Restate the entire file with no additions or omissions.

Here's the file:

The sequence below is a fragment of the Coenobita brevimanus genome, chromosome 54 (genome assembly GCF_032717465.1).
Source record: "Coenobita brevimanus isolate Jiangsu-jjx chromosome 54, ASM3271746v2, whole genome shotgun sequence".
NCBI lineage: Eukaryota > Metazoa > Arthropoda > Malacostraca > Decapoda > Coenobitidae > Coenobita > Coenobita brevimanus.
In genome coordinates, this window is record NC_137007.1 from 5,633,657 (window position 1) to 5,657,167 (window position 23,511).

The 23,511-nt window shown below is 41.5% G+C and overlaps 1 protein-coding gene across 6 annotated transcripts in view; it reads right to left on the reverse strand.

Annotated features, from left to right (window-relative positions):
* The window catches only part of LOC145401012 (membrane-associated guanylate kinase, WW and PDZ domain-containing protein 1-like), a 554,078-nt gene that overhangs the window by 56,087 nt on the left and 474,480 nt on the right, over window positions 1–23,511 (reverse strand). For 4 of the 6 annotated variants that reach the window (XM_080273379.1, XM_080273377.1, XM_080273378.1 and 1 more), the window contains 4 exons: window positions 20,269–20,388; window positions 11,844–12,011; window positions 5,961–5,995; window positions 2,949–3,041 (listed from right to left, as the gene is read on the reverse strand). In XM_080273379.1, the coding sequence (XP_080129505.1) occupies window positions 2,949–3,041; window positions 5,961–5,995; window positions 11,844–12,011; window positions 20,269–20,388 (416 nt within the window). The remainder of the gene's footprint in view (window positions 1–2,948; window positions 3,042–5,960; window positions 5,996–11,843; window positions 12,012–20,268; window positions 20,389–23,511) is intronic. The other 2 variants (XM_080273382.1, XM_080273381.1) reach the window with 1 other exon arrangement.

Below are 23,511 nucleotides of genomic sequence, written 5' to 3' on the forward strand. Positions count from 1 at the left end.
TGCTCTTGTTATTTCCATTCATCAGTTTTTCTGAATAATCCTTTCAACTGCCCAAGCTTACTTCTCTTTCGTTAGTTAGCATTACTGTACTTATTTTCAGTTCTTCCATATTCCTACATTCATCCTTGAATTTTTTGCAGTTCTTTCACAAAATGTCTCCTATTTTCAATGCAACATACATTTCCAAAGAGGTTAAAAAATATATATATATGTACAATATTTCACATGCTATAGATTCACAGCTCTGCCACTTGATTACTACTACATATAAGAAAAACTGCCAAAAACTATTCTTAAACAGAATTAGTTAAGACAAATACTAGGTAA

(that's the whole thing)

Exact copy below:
The sequence below is a fragment of the Coenobita brevimanus genome, chromosome 54 (genome assembly GCF_032717465.1).
Source record: "Coenobita brevimanus isolate Jiangsu-jjx chromosome 54, ASM3271746v2, whole genome shotgun sequence".
NCBI lineage: Eukaryota > Metazoa > Arthropoda > Malacostraca > Decapoda > Coenobitidae > Coenobita > Coenobita brevimanus.
In genome coordinates, this window is record NC_137007.1 from 5,633,657 (window position 1) to 5,657,167 (window position 23,511).

The 23,511-nt window shown below is 41.5% G+C and overlaps 1 protein-coding gene across 6 annotated transcripts in view; it reads right to left on the reverse strand.

Annotated features, from left to right (window-relative positions):
* The window catches only part of LOC145401012 (membrane-associated guanylate kinase, WW and PDZ domain-containing protein 1-like), a 554,078-nt gene that overhangs the window by 56,087 nt on the left and 474,480 nt on the right, over window positions 1–23,511 (reverse strand). For 4 of the 6 annotated variants that reach the window (XM_080273379.1, XM_080273377.1, XM_080273378.1 and 1 more), the window contains 4 exons: window positions 20,269–20,388; window positions 11,844–12,011; window positions 5,961–5,995; window positions 2,949–3,041 (listed from right to left, as the gene is read on the reverse strand). In XM_080273379.1, the coding sequence (XP_080129505.1) occupies window positions 2,949–3,041; window positions 5,961–5,995; window positions 11,844–12,011; window positions 20,269–20,388 (416 nt within the window). The remainder of the gene's footprint in view (window positions 1–2,948; window positions 3,042–5,960; window positions 5,996–11,843; window positions 12,012–20,268; window positions 20,389–23,511) is intronic. The other 2 variants (XM_080273382.1, XM_080273381.1) reach the window with 1 other exon arrangement.

Below are 23,511 nucleotides of genomic sequence, written 5' to 3' on the forward strand. Positions count from 1 at the left end.
TGCTCTTGTTATTTCCATTCATCAGTTTTTCTGAATAATCCTTTCAACTGCCCAAGCTTACTTCTCTTTCGTTAGTTAGCATTACTGTACTTATTTTCAGTTCTTCCATATTCCTACATTCATCCTTGAATTTTTTGCAGTTCTTTCACAAAATGTCTCCTATTTTCAATGCAACATACATTTCCAAAGAGGTTAAAAAATATATATATATGTACAATATTTCACATGCTATAGATTCACAGCTCTGCCACTTGATTACTACTACATATAAGAAAAACTGCCAAAAACTATTCTTAAACAGAATTAGTTAAGACAAATACTAGGTAA